Sunday, May 13, 2007

Saturday Forum: What if Paul Keating is right?

There is a truth about the budget that no politician from either side dares speak.

It is that Paul Keating might be right.

Productivity is the engine that drives our future prosperity.

The Treasurer’s budget papers reveal that it has stopped growing.

But you won’t hear that admission from the mouth of the Treasurer himself.

Asked two days after the budget whether the government was behind the eight ball on productivity he replied with one word: “No"...

He was asked again: “I mean, it has been mouldering in the low ones for most of this decade and the investments that the Government was outlining in the budget mightn’t pay off for some years yet. So, has the Government been behind the eight-ball on productivity?” Again the usually-expansive Treasurer replied with just one word: “No.”

A day later after Kevin Rudd had taken up the issue, the Treasurer was asked whether the Labor leader was correct – did the budget papers show that Australia’s rate of productivity growth would fall to zero?

He replied: “No, again you see, Mr Rudd hasn’t done his homework. It is a nonsense to say that productivity will fall to zero”.

When asked why it was nonsense, he replied: “Well, you can look all the way through the Budget papers and you won’t find any figure like that”.

The Treasurer is wrong. He will find the figure on page 4-30 of Budget Paper No. 1.

On that page there is a graph of productivity, defined by his Treasury as real GDP produced per hour worked. It shows it absolutely flat in the current financial year. This is both a projection (there are still a few months of the current financial year to go) and a statement of reality as already reported by the Australian Bureau of Statistics.

The ABS figures are set out in an accompanying graph on this page. They show that Australia’s quarterly trend growth in productivity went negative in the June quarter of 2006.
It is the kind of dramatic reversal of economic fortune that you might expect Australia’s Treasurer to be addressing head-on. All the more so because on the (admittedly erratic) Bureau of Statistics quarterly figures, Australia’s productivity growth went negative in the June quarter, immediately after the introduction of WorkChoices.

Percentage increase in GDP per hour worked, March quarter 2005 to December quarter 2006.

Because quarterly movements can be erratic, economists such as Saul Eslake at the ANZ update a four-year moving average of the annual productivity growth each quarter. The ANZ’s graph, also on this page, shows Australia’s productivity growth soaring throughout the 1990’s and then collapsing from the turn of the century.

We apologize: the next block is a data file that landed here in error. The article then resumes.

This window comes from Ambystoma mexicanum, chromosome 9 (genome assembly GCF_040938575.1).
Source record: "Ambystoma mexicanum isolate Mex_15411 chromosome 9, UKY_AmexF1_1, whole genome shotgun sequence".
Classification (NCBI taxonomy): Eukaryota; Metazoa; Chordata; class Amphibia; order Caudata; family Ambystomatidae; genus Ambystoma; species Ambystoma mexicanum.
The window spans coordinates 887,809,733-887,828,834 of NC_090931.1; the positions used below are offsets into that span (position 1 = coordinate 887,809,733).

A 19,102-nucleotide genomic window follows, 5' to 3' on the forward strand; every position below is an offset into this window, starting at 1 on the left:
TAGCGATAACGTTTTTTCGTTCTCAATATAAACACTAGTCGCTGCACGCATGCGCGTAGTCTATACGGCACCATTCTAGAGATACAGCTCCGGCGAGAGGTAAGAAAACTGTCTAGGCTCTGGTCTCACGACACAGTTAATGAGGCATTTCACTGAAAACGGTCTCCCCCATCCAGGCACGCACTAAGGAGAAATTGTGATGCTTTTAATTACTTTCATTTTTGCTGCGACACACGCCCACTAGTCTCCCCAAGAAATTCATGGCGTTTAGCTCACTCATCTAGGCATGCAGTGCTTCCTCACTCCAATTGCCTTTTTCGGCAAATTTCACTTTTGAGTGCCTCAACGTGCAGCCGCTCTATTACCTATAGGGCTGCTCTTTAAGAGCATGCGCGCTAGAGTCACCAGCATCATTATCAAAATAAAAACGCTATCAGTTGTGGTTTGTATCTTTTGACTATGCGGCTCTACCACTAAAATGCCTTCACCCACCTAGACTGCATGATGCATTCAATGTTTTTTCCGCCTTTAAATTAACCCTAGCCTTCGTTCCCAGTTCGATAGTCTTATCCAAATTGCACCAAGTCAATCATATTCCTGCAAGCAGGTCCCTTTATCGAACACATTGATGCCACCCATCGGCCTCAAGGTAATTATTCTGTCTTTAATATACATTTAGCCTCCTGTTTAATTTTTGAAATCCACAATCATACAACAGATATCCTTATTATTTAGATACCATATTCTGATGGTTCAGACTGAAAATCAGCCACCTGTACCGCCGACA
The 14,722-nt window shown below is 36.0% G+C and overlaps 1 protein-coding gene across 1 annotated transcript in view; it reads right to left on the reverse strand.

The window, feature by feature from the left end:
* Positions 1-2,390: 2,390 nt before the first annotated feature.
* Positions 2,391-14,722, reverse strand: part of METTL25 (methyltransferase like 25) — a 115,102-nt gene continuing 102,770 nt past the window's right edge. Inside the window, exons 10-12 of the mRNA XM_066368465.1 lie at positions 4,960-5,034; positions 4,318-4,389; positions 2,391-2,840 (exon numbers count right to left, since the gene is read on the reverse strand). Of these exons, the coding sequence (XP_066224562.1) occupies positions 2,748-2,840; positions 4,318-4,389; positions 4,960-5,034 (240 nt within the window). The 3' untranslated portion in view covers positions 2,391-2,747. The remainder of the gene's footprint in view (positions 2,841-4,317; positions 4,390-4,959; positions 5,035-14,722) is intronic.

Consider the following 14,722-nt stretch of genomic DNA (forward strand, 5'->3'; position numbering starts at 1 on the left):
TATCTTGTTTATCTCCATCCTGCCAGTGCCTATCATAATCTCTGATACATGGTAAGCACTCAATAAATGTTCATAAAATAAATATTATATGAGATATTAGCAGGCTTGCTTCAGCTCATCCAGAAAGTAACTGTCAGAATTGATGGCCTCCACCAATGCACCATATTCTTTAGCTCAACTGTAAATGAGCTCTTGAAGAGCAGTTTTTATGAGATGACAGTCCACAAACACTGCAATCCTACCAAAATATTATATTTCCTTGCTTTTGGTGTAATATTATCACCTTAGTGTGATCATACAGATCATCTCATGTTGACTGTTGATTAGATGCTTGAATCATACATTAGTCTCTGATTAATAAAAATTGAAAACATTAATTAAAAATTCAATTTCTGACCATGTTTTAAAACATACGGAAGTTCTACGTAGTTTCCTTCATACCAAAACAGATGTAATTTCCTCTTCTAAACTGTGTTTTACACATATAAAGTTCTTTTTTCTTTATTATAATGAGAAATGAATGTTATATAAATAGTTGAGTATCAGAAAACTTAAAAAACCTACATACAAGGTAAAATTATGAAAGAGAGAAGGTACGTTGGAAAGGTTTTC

You would think that this would alarm a Treasurer concerned about the link between work practices and productivity.

His Prime Minister promised in the lead-up to WorkChoices that it would “unleash a new burst of productivity growth”.

It hasn’t. If WorkChoices has done anything it has sent productivity sharply backwards.

The former politician who no-one from either side of politics these days seems to want to quote with approval has a perfectly plausible explanation as to why this should be the case.

WorkChoices was not, as is widely believed, introduced primarily to move workers off inflexible centralised awards.

Workers were already moving off awards onto newly-created enterprise agreements at a fast rate.

Paul Keating legislated for enterprise agreements at the start of the 1990’s with the explicit aim of building productivity.

Instead of having a distant umpire set the same wage rate for all, say, engineers of a certain standard, wherever they worked, the wages of the engineers in each enterprise would be negotiated separately within the enterprise every few years at the same time as the wages for their colleagues doing other jobs.

This meant that in order to get a wage rise the workers in each enterprise needed to co-operate with each other and with the management in order to work out how they could make the enterprise more profitable. Sometimes it meant breaking down demarcation lines. In the case of Adelaide’s car industry it was as simple as agreeing to run two shifts each day. Previously cars had only been made in one shift each day during traditional working hours, leaving expensive equipment lying idle.